Lime Hollow Nature Center
Covered Bridge at the Lime Hollow Visitor Center

From My Sit Spot

by Pete Angie

ChipmunkTonight I sat in the woods after sunset and watched the night descend, slowly shortening my vision and peeling away the cares of the day.  I startled a deer that came across me, causing it to look, sniff the air, move on, then come back to investigate more.  Holding still, my eyes grew dry as I tried not to blink and the deer puzzled over what it had found.  While we watched each other, in my peripheral vision a dark figure swooped to perch on a nearby tree and seemed to be watching us.  Heart quickening, I wondered how close the deer would get as it moved forward, paused, moved again.  A mere thirty feet away it stopped for good and stomped the ground several times before it walked away with quiet, easy steps. Turning my face up I glimpsed the mysterious bird take flight with broad wings and glide silently, assuredly down through the trees out of sight.  Only owls fly without some noise, as their wing feathers are edged with a short fringe to deaden the sound of rushing air.  This was a large one, maybe a great horned or barred owl.  The deer came back to investigate me four more times, repeating the pattern, before darkness led me home. 

This afternoon, while driving my car I watched a bald eagle labor to fly above route 34 beside Cayuga lake, holding a large fish in its talons, which shined silver.  Passing beneath its immense wings, I looked up at the bright white fan of its tail, illuminated from overhead sunlight.  There are few events that compare to the thrill of sighting a bald eagle, and I fondly recalled the only others I've seen, flying powerfully along the shores of the Tioughnioga river south of Cortland near Blodgett Mills.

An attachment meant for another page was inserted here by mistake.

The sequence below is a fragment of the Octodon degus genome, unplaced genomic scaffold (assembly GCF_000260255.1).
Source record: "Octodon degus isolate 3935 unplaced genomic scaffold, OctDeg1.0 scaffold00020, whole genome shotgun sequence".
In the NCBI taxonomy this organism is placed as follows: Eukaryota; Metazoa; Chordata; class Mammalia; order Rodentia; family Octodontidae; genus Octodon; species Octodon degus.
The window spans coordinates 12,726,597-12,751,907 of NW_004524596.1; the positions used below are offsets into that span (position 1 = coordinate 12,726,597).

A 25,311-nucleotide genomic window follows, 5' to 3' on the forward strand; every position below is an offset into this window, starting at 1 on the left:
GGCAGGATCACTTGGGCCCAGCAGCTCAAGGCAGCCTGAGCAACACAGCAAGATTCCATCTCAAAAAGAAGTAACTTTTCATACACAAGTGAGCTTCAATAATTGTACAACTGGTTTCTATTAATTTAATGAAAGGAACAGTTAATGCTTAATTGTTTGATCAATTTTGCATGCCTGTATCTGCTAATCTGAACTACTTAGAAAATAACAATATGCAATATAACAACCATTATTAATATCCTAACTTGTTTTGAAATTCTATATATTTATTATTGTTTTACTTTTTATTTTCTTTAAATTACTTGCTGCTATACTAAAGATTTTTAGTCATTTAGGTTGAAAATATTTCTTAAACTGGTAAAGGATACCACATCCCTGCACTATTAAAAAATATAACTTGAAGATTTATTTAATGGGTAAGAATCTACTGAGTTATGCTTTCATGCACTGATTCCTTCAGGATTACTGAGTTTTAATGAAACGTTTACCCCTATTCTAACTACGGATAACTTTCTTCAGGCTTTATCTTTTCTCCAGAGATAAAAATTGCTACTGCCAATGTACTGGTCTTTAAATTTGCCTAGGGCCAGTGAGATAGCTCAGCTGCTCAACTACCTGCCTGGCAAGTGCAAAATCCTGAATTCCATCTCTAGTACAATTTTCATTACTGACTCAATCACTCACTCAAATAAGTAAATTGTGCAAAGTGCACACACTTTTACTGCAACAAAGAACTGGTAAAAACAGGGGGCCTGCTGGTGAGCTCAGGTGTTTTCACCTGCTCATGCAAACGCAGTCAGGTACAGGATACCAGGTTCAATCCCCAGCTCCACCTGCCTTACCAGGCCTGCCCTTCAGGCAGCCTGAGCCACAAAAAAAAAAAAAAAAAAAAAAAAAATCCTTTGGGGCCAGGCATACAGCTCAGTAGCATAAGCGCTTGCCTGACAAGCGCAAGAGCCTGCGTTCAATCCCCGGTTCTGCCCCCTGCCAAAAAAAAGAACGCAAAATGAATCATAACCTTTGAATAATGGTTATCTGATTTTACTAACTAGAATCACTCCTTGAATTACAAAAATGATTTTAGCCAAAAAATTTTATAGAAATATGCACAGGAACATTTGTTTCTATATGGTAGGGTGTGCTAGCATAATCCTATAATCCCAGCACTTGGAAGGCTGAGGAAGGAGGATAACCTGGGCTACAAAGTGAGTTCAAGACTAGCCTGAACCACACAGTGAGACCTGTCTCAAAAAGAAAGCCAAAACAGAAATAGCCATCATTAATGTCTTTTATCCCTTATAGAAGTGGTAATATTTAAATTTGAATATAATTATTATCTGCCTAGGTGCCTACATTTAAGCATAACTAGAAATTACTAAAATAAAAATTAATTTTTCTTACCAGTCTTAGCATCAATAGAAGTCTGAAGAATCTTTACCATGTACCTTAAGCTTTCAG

Two days ago, morning.  Eastern phoebes sing and a deluge of other calls fills the air.  As I settle in at the base of my sit spot tree a pileated wood pecker exudes sonorous laughter from nearby, then drums into dead wood searching for carpenter ants.  A squirrel comes out of a tree cavity I've been keeping my eye on and ambles along the branch highways.  There is a festive feeling under the canopy of open and opening pale green leaves.  When the limbs were bare and snow covered the forest floor I looked long for signs of wildlife, but at this time of year the presence animals and the processes of nature cannot be avoided—all seem to be filled with a head long verve.      

Spreading from near my feet are legions of cohosh, May apples, colt's foot and collections of striped jack-in-the-pulpit.  A lonely singular trillium hangs its white head.  Cardinals are calling to each other, repeating each other's clarion notes back and forth. This countersinging is done initially between rival males to establish territories, but identical behavior occurs at this time of year between mates during courtship as well.  Another cardinal courtship behavior, which I long to witness, is mate feeding, when the male feeds his partner beak to beak.  Many other birds are breeding now as well, and three pairs of phoebes have made their homes close to mine. 

On an eve above my bedroom windows, and on two separate rafters in a low roof behind our garage, my wife Danielle located nests.  They are beautifully and carefully constructed of grasses and mud, and the outside is covered by a thick layer of delicately textured green moss.  Standing on my tip toes, I see that the inside of one of the nests is lined with white deer hair.  No eggs yet, but I'm looking forward to watching this avian family drama, and taking in the other developments, rituals and mysteries that are spring.  There is so much happening in the woods and all around us, so many voices to be heard and so much life unfolding.